“The board willfully and unjustifiably violated these statutory duties and requirements,” Weinberg writes, referring to open meeting law and conflict of interest law paperwork.
On behalf of MacDonald, Weinberg demands that the Jan. 14 vote to terminate MacDonald’s employment be rescinded. He also demands the selectmen release to the public the minutes of “the secret meetings held concerning the interview decision on Jan. 7., 2013 and the employment termination decision held on Jan. 14, 2013.”
The second letter concerns what MacDonald claims is an “unlawful and unjustified termination of his employment” and the town’s failure to pay him all owed compensation. MacDonald is demanding a payout of $14,301 that covers his last week regular pay period, three weeks of vacation time, 120 hours of sick time, 30 hours of personal time, 96 hours of compensatory time and four weeks for “violating contract” for the selectmen not accepting his 30-day notice. MacDonald claims his time was earned on Nov. 26, the first day of his employment.
There is a difference of opinion between the selectmen and MacDonald on what he is owed.
First off, MacDonald believes his hourly rate was based on a 30-hour work week, as specified by the Franklin County Retirement System’s new member enrollment form. The selectmen, however, calculated his hours based on a 37.5-hour work week.
MacDonald claims the selectmen unlawfully and improperly terminated his employment on Jan. 14 even though he was prepared to work until Feb. 7. MacDonald claims he is entitled to be paid his contractual salary through Feb. 7, not through Jan. 13. According to MacDonald’s calculations, this totals 120 hours of compensation owed and unpaid.
He also claims he accrued 90 hours of unused vacation time rather than 15.7 hours, which the selectmen paid him for. MacDonald states that during contract negotiations with Bean, MacDonald received three weeks of vacation on the day of his employment.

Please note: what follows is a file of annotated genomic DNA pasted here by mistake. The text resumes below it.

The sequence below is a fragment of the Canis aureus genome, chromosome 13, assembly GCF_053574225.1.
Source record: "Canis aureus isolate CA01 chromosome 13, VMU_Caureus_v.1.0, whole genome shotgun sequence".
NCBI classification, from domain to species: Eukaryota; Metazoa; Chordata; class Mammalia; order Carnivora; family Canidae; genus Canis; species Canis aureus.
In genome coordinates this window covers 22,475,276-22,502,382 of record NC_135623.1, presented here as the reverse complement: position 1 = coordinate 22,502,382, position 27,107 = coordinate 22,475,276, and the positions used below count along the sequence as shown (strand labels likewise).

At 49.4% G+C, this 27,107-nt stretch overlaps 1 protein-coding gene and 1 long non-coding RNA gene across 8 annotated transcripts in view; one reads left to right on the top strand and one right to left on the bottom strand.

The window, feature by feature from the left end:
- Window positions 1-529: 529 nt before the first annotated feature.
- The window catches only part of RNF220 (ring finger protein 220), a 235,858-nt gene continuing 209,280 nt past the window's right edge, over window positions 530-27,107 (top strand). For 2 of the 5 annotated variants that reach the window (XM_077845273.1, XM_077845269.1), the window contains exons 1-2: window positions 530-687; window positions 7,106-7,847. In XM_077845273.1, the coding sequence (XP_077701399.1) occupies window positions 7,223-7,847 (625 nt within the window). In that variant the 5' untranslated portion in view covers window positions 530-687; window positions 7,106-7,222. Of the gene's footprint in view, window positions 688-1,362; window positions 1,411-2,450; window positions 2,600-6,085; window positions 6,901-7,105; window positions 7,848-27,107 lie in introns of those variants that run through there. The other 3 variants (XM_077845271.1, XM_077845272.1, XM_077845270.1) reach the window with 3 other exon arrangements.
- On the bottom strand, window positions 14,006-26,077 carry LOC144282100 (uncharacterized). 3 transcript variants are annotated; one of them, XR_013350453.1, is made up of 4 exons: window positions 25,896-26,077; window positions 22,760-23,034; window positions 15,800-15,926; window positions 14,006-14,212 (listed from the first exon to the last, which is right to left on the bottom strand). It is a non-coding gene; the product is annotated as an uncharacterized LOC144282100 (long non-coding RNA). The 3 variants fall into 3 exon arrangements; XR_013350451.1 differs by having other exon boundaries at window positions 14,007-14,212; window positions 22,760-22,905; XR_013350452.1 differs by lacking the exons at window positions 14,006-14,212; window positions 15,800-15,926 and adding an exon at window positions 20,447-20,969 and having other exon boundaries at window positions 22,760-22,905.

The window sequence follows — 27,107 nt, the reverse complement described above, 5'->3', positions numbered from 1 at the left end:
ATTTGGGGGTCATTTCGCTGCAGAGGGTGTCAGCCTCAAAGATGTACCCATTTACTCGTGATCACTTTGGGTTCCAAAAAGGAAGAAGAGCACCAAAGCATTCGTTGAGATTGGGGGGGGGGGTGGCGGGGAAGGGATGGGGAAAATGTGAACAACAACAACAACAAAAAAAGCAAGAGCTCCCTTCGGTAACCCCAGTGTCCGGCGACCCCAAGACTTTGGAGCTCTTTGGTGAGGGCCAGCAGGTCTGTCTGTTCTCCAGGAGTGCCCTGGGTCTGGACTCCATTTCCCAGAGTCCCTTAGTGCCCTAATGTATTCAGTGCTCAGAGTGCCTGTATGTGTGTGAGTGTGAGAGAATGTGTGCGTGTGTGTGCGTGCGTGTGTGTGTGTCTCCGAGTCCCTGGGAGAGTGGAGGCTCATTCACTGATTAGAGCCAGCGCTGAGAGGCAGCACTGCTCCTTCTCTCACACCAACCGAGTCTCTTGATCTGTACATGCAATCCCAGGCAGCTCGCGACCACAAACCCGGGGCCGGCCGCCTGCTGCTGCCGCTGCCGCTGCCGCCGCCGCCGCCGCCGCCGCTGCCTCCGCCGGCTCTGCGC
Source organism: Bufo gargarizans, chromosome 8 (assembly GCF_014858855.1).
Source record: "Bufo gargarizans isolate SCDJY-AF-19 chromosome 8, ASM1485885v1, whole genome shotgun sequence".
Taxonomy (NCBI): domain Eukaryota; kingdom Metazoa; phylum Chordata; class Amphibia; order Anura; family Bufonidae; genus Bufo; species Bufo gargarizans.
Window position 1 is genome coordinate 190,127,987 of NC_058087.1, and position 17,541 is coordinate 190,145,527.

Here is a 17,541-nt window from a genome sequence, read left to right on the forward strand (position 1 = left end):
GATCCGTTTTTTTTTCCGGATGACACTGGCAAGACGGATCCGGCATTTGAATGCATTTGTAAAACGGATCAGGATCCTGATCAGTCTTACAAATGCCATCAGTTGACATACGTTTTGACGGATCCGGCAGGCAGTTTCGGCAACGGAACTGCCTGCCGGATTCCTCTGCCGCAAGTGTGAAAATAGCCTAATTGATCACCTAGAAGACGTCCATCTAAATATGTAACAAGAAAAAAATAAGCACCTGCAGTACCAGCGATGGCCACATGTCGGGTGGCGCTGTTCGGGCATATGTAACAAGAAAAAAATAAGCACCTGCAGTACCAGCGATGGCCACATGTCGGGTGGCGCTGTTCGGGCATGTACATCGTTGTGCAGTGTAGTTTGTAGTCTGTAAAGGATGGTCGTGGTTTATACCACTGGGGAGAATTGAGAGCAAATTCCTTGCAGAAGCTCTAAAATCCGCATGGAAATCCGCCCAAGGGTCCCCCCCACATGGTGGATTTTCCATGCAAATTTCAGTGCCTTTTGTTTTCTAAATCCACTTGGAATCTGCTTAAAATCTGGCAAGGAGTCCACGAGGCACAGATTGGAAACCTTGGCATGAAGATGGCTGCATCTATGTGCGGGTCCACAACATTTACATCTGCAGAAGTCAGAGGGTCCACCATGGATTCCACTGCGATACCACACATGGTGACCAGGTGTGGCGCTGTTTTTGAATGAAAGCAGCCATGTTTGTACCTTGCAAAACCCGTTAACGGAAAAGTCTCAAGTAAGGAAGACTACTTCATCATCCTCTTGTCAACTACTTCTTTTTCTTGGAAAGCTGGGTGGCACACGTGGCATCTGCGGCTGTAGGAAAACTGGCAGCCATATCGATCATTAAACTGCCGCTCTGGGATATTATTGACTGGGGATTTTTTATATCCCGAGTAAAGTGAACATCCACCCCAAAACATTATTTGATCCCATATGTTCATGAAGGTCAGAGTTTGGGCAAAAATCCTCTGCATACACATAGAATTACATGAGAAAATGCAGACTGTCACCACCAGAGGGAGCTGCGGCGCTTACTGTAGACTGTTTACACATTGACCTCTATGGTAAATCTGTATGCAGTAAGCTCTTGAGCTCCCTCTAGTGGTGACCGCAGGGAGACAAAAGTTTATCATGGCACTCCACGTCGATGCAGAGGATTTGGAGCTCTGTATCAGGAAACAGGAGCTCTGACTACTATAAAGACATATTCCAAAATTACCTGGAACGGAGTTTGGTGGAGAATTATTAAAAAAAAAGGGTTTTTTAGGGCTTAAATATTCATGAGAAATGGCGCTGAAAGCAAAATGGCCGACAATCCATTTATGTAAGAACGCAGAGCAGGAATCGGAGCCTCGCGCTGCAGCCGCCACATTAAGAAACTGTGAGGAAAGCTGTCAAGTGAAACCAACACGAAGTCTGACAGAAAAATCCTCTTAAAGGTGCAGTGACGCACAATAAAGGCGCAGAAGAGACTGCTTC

MacDonald also demands he be paid for 30 hours of sick time and 54 hours of compensatory time. He claims the town paid him only 4.2 hours of personal time and no compensatory time, leaving him with 25.8 hours of personal time and 30 hours of compensatory time unpaid.
O’Rourke, on the other hand, said the town had paid all it owes to MacDonald.
O’Rourke said he directed the town treasurer to print a final $3,642 check for MacDonald, which included his last two week regular pay period, four days of compensatory time for the four days he volunteered to work between Oct. 18 and his start date of Nov. 26 during his 30-day notice period for leaving his position as the town administrator for Chester and accrued vacation, sick and personal time for the 43 days he worked.
O’Rourke pointed out that MacDonald had also worked for Hatfield in April 2012 and resigned after working for the town less than a week. Hatfield selectmen’s Chairman Jan Joseph Adamski confirmed that MacDonald had only worked two weeks as the town’s administrative assistant, a 40-hour-per-week salaried job, before he resigned.
“He was here for about two weeks at most. I saw him twice. Once on a Saturday. He cited something about his contract. We thought he understood what the rate of pay was,” Adamski said.
Like the Conway selectmen, the Hatfield selectmen also believed MacDonald had given up his job in Chester.
In November, the selectmen came under scrutiny and criticism from other town boards and committees after the Planning Board discovered the selectmen quietly laying plans for the Rose property, the 11-acre riverfront site off Shelburne Falls Road .MacDonald had originally organized a site visit with the selectmen and two Westfield engineers to see the property.